Career advancement as a software developer in a flat organization
September 29, 2017 8:57 PM

I work in a flat organization - i.e., few managers, less hierarchy - as a software developer on a medium sized team. I'm wondering how hard work is recognized and career advancement happens in this organizational structure.

More than a couple team members have left in close succession and the team (and what management there is) had started to freak a bit. I noticed nobody was doing anything productive (the habits that made the people leave were likely to get repeated) so I stood up and have been guiding and organizing the team to answer the existential questions that have come up.

This organizational work is substantially different than what I typically do - write software. I'm happy to be doing it but it's 1. different, 2. tough and 3. is quite a bit more responsibility than what I've done before - I feel like if I do it wrong everything will descend into chaos and people will hate my guts. So far, it's been going well and I've received numerous pieces of positive feedback.

I've asked myself recently how this work I'm doing will be recognized and rewarded. If I continue to do this, a promotion doesn't feel right - this is not the work of say, a "Senior" Software Developer. A raise doesn't feel right - if I had to guess, a software developer's salary is much higher than a facilitator/organizer's. A reward or award of some kind seems inconsequential and fleeting for something as big as team/org structure/process change.

1. What do you think is appropriate recognition for work like this?
2. Moreover, how does any type of hard work in a flat organization get rewarded?
3. How does career advancement happen in a flat organization?

Basically, as a software developer, I see myself just becoming a better software developer at a place like this, which is not what I want. (The obvious solution is to find another job, but I'm also asking this question so I can help shape how the team functions today).
posted by lalunamel to Work & Money (7 answers total) 5 users marked this as a favorite
Can you be more specific about what kind of work you're doing? I understand you say that it's not the work of someone with the title "Senior Engineer", but IME the more senior you get the more organizational work you do in addition to writing code.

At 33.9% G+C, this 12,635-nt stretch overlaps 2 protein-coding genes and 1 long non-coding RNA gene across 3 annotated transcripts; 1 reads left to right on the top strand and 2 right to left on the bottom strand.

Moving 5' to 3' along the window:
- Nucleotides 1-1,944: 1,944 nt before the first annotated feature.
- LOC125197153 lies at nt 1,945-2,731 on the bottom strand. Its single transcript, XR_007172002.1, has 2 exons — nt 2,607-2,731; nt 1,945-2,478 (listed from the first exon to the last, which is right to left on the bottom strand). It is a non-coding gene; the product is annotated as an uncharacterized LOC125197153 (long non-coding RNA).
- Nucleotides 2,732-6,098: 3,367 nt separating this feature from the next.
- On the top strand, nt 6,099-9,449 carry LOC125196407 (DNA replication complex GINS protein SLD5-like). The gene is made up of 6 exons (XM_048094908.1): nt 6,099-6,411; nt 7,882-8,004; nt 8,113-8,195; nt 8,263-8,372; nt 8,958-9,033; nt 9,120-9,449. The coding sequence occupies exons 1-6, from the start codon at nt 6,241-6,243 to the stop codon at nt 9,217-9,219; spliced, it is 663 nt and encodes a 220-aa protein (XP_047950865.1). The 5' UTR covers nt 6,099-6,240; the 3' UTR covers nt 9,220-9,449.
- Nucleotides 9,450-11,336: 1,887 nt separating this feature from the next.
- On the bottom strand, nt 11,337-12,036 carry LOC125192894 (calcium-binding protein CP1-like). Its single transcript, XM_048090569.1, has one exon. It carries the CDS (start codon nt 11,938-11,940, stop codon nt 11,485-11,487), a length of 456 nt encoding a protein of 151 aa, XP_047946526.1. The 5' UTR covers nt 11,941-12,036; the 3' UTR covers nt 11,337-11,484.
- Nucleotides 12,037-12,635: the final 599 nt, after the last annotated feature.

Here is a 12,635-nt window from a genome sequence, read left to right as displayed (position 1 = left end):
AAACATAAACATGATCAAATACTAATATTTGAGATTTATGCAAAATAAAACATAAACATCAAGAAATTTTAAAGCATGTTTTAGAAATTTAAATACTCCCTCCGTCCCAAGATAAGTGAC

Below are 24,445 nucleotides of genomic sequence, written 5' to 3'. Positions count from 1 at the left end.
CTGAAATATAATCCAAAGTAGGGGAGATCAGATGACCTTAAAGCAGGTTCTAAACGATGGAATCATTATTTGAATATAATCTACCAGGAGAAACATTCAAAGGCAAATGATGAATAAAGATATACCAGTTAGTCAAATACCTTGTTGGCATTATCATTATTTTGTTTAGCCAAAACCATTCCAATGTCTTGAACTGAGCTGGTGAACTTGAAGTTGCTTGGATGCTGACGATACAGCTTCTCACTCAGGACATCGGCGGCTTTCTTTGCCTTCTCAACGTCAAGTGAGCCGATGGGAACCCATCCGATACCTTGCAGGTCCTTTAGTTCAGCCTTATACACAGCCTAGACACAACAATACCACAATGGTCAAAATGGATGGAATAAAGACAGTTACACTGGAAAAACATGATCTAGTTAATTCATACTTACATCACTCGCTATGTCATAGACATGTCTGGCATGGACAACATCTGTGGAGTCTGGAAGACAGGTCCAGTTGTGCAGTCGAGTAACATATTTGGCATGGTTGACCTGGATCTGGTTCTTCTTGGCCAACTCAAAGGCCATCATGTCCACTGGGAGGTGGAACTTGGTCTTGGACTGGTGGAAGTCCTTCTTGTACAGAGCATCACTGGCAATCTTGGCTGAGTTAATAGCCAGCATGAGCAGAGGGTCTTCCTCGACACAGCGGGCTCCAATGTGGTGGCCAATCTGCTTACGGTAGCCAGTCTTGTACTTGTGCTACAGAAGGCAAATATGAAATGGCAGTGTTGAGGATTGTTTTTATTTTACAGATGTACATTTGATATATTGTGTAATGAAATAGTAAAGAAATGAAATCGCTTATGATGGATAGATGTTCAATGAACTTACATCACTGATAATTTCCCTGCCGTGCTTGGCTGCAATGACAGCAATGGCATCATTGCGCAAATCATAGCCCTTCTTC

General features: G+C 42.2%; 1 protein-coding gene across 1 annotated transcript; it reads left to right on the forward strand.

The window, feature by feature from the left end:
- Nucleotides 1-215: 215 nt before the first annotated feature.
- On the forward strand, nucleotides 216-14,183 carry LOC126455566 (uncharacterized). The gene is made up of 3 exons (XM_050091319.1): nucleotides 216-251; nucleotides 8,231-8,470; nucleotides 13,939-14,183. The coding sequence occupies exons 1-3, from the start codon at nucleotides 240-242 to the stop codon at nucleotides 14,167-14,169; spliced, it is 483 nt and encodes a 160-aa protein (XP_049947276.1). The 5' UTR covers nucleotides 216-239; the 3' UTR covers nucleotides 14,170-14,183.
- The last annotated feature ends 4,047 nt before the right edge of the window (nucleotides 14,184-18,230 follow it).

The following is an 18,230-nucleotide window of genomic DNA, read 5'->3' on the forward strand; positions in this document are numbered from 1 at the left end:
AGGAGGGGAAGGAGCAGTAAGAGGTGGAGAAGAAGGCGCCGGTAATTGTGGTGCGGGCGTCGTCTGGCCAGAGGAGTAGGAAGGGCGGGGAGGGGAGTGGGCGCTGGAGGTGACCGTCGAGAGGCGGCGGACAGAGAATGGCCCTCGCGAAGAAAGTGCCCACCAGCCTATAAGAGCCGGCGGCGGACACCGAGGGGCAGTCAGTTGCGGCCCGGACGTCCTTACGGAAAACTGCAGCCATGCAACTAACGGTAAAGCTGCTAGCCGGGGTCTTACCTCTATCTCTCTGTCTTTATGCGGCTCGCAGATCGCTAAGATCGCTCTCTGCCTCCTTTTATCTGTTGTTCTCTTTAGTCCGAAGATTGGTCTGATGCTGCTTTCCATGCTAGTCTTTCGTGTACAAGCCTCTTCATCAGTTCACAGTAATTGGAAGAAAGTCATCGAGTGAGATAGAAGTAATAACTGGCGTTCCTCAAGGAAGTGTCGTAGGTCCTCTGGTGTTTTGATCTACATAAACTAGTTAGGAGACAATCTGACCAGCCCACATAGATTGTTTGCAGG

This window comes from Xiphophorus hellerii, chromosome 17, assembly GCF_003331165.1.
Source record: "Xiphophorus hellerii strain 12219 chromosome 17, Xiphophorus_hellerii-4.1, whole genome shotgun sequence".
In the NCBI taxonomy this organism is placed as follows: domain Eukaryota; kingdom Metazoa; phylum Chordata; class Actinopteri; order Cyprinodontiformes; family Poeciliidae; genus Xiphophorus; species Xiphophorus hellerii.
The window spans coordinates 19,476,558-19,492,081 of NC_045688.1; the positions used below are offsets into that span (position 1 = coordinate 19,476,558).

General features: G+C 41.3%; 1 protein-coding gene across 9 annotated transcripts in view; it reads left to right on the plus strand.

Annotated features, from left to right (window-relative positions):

posted by asterix at 9:22 PM on September 29, 2017

if I had to guess, a software developer's salary is much higher than a facilitator/organizer's

As a general rule, management gets paid more than developers. What else do you think management does?
posted by praemunire at 10:34 PM on September 29, 2017

Get out.

It’s the work of management to determine what work is recognized and rewarded. In a flat organization, no one is doing this work. Recognition and rewards will come on an arbitrary, what-have-you-done-for-me-lately basis. As a software engineer you’re well positioned to benefit from this dynamic, but for a limited time.

Camille Fournier’s recent book The Manager’s Path comes from someone with decades of technology management experience who may be able to offer you some perspective? (I haven’t read it yet)
posted by migurski at 11:23 PM on September 29, 2017

"Flat" describes your org chart--it doesn't do much to describe how your company actually operates. The people you need to ask about how your company deals with these things are higher-ups and coworkers at your company, because I have seen multiple examples of "flat" software companies that were not actually very similar at all in how they handle this stuff, or for example how they intend to manage this structure in the face of future growth.

If you are technical management in a technical division of a company that pays its tech talent well, you are not going to take a salary decrease when you start running your team. Non-technical managers who just happen to manage technical people are a different story. I wouldn't be surprised if I make what my boss makes, but my boss understands what I do only as a combination of buzzwords and budget line items.